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Cell Tissue Bank. 2018 Dec;19(4):473-488. doi: 10.1007/s10561-018-9720-3. Epub 2018 Sep 15.

Banking brains: a pre-mortem "how to" guide to successful donation.

Author information

1
Division of Movement Disorders, Department of Neurology, Yale School of Medicine, Yale University, New Haven, CT, USA.
2
Department of Pathology and Cell Biology, Columbia University Medical Center and the New York Presbyterian Hospital, New York, NY, USA.
3
Taub Institute for Research on Alzheimer's Disease and the Aging Brain, Columbia University, New York, NY, USA.
4
Division of Movement Disorders, Department of Neurology, Yale School of Medicine, Yale University, New Haven, CT, USA. elan.louis@yale.edu.
5
Center for Neuroepidemiology and Clinical Neurological Research, Yale School of Medicine, Yale University, New Haven, CT, USA. elan.louis@yale.edu.
6
Department of Chronic Disease Epidemiology, Yale School of Public Health, Yale University, New Haven, CT, USA. elan.louis@yale.edu.

Abstract

A review of the brain banking literature reveals a primary focus either on the factors that influence the decision to become a future donor or on the brain tissue processing that takes place after the individual has died (i.e., the front-end or back-end processes). What has not been sufficiently detailed, however, is the complex and involved process that takes place after this decision to become a future donor is made yet before post-mortem processing occurs (i.e., the large middle-ground). This generally represents a period of many years during which the brain bank is actively engaged with donors to ensure that valuable clinical information is prospectively collected and that their donation is eventually completed. For the past 15 years, the Essential Tremor Centralized Brain Repository has been actively involved in brain banking, and our experience has provided us valuable insights that may be useful for researchers interested in establishing their own brain banking efforts. In this piece, we fill a gap in the literature by detailing the processes of enrolling participants, creating individualized brain donation plans, collecting clinical information and regularly following-up with donors to update that information, and efficiently coordinating the brain harvest when death finally arrives.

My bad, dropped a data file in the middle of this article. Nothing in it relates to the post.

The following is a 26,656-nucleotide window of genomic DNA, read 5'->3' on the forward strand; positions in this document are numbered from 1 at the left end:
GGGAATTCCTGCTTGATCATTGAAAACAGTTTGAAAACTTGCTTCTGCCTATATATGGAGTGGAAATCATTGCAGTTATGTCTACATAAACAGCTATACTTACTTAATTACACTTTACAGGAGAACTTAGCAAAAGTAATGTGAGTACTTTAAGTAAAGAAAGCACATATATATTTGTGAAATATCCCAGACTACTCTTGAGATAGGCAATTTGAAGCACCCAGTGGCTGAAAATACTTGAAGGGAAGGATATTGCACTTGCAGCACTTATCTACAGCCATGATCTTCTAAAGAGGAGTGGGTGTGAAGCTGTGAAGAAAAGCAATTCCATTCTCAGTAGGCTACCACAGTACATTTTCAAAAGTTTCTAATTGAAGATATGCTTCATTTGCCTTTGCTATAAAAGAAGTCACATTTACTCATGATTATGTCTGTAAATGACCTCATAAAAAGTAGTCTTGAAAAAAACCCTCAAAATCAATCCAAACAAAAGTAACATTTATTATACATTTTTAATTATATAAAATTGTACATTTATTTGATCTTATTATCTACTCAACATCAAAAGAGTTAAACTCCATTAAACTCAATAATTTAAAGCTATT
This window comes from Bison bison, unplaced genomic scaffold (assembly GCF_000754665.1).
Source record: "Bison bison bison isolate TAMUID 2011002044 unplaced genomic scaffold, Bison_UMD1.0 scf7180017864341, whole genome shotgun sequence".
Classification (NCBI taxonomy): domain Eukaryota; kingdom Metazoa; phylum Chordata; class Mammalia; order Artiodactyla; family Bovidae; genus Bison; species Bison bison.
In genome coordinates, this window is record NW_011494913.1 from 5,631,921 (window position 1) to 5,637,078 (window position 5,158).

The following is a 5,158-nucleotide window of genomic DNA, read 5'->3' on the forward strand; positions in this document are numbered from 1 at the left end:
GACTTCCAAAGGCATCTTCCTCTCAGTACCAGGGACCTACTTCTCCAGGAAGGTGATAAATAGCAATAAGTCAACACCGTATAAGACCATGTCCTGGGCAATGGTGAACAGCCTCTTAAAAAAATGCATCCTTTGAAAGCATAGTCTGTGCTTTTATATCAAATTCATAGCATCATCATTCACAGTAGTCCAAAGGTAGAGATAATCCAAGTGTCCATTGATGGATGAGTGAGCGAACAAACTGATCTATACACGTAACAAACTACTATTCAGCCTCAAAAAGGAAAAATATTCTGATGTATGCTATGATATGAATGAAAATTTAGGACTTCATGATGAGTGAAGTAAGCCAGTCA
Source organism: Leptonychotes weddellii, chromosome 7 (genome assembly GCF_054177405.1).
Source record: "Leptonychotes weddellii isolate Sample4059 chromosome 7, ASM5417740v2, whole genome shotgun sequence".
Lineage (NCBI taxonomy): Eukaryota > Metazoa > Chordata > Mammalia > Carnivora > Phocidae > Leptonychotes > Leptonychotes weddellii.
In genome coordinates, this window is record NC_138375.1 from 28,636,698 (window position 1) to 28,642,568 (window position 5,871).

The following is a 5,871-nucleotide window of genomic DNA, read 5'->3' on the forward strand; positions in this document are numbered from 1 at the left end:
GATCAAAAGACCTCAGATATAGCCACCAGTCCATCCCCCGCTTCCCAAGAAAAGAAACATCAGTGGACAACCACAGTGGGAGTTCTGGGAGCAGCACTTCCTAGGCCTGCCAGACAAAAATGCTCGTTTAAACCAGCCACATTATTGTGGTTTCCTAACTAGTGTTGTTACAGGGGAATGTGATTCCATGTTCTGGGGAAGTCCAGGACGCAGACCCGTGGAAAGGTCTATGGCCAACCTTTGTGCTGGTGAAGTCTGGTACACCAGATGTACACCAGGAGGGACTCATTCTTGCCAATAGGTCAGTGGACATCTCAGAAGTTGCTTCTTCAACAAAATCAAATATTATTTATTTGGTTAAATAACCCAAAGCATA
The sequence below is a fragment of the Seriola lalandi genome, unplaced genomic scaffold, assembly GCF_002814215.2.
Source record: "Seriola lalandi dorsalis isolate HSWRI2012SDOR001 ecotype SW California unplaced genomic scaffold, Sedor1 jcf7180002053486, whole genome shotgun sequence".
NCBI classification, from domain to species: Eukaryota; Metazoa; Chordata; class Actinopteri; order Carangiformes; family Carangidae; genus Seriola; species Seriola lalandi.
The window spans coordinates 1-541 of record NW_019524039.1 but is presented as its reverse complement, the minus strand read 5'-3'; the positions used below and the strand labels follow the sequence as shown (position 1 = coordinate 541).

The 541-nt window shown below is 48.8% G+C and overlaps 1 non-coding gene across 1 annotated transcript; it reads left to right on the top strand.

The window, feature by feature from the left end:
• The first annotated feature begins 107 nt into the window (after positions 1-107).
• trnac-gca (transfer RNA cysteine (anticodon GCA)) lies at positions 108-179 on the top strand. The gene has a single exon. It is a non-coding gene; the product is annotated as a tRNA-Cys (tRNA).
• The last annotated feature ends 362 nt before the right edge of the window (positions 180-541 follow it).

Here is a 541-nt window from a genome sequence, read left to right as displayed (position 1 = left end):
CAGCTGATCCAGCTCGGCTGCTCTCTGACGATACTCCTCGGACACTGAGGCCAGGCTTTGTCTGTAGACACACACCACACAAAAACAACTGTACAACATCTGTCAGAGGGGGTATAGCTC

KEYWORDS:

Autopsy; Brain banking; Brain donation; Enrollment; Essential tremor; Follow-up; Pre-mortem

PMID:
30220002
PMCID:
PMC6279548
[Available on 2019-12-01]
DOI:
10.1007/s10561-018-9720-3
[Indexed for MEDLINE]

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